Estrogen-provided cardiac protection following burn trauma is mediated through a reduction in mitochondria-derived DAMPs

Xiao Yao, Jane G. Wigginton, David L. Maass, Lisha Ma, Deborah Carlson, Steven Wolf, Joseph P. Minei, Qun S. Zang

Research output: Contribution to journalArticle

24 Citations (Scopus)

Abstract

Mitochondria-derived danger-associated molecular patterns (DAMPs) play important roles in sterile inflammation after acute injuries. This study was designed to test the hypothesis that 17β-estradiol protects the heart via suppressing myocardial mitochondrial DAMPs after burn injury using an animal model. Sprague-Dawley rats were given a third-degree scald burn comprising 40% total body surface area (TBSA). 17β-Estradiol, 0.5 mg/kg, or control vehicle was administered subcutaneously 15 min following burn. The heart was harvested 24 h postburn. Estradiol showed significant inhibition on the productivity of H2O2 and oxidation of lipid molecules in the mitochondria. Estradiol increased mitochondrial antioxidant defense via enhancing the activities and expression of superoxide dismutase (SOD) and glutathione peroxidase (GPx). Estradiol also protected mitochondrial respiratory function and structural integrity. In parallel, estradiol remarkably decreased burn-induced release of mitochondrial cytochrome c and mitochondrial DNA (mtDNA) into cytoplasm. Further, estradiol inhibited myocardial apoptosis, shown by its suppression on DNA laddering and downregulation of caspase 1 and caspase 3. Estradiol's anti-inflammatory effect was demonstrated by reduction in systemic and cardiac cytokines (TNF-α, IL-1β, and IL-6), decrease in NF-κB activation, and attenuation of the expression of inflammasome component ASC in the heart of burned rats. Estradiol-provided cardiac protection was shown by reduction in myocardial injury marker troponin-I, amendment of heart morphology, and improvement of cardiac contractility after burn injury. Together, these data suggest that postburn administration of 17β-estradiol protects the heart via an effective control over the generation of mitochondrial DAMPs (mtROS, cytochrome c, and mtDNA) that incite cardiac apoptosis and inflammation.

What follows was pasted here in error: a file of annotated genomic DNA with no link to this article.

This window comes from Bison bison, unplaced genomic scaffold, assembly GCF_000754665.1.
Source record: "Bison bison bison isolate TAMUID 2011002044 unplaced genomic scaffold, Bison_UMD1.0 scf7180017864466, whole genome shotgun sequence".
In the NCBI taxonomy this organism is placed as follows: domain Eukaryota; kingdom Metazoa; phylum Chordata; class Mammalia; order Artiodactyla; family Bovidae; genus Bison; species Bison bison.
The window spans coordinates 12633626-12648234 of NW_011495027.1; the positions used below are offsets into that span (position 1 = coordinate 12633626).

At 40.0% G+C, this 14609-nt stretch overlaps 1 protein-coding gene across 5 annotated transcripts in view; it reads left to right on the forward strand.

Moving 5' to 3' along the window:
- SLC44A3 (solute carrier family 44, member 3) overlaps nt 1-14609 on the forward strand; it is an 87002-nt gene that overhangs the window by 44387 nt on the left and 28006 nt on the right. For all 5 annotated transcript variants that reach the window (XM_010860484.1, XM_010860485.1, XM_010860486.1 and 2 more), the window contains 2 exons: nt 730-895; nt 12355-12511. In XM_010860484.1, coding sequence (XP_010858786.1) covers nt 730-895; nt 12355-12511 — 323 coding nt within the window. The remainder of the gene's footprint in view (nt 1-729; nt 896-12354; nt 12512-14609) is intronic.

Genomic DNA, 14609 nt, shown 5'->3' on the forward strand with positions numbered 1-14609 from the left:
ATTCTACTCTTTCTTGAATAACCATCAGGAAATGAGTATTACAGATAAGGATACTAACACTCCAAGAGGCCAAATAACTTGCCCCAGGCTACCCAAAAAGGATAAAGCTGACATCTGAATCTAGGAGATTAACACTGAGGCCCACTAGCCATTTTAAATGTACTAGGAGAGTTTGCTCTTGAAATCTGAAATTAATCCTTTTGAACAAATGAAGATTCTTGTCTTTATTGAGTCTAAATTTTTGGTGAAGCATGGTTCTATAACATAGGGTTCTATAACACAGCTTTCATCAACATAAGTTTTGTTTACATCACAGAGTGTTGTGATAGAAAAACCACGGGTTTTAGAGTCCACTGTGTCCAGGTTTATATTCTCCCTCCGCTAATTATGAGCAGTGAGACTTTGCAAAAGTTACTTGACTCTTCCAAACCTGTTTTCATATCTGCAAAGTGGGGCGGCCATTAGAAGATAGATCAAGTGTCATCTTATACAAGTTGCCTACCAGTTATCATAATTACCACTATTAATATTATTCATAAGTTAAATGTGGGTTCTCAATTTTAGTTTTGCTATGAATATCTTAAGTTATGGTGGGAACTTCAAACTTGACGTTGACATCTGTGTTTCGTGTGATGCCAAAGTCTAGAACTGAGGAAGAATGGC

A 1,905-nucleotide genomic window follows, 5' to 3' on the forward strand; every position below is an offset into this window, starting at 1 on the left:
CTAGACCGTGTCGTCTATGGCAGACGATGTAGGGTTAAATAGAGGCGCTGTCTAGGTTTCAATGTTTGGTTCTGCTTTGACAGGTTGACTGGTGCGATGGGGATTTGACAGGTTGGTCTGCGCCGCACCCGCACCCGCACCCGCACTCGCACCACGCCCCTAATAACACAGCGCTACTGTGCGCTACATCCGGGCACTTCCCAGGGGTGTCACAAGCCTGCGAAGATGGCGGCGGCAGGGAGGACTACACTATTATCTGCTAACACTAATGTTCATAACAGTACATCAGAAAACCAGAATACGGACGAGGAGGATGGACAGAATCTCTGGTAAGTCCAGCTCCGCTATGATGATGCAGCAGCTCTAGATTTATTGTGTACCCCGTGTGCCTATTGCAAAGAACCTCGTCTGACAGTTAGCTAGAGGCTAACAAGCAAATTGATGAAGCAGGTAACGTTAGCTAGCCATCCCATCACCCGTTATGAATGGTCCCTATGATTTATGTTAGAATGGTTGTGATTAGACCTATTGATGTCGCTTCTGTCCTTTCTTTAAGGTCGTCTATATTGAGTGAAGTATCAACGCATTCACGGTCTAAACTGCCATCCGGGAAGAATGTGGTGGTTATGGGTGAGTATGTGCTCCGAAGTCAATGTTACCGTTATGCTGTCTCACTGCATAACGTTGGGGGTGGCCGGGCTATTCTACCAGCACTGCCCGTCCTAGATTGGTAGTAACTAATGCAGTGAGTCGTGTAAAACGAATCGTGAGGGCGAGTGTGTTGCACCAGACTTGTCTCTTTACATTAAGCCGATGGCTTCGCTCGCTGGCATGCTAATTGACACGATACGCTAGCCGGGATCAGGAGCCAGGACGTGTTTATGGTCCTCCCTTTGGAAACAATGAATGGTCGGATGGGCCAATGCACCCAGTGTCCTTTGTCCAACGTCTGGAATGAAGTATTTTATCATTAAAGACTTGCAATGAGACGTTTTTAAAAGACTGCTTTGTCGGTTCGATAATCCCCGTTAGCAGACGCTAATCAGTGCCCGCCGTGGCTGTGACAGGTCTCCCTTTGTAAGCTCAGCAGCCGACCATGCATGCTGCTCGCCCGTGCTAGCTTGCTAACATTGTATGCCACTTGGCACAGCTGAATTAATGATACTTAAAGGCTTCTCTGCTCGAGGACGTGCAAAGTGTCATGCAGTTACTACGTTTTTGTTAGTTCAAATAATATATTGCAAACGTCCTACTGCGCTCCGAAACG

Original languageEnglish (US)
JournalAmerican Journal of Physiology - Heart and Circulatory Physiology
Volume306
Issue number6
DOIs
StatePublished - Mar 15 2014
Externally publishedYes

Fingerprint

Estradiol
Mitochondria
Estrogens
Wounds and Injuries
Cytochromes c
Mitochondrial DNA
Apoptosis
Inflammasomes
Inflammation
Caspase 1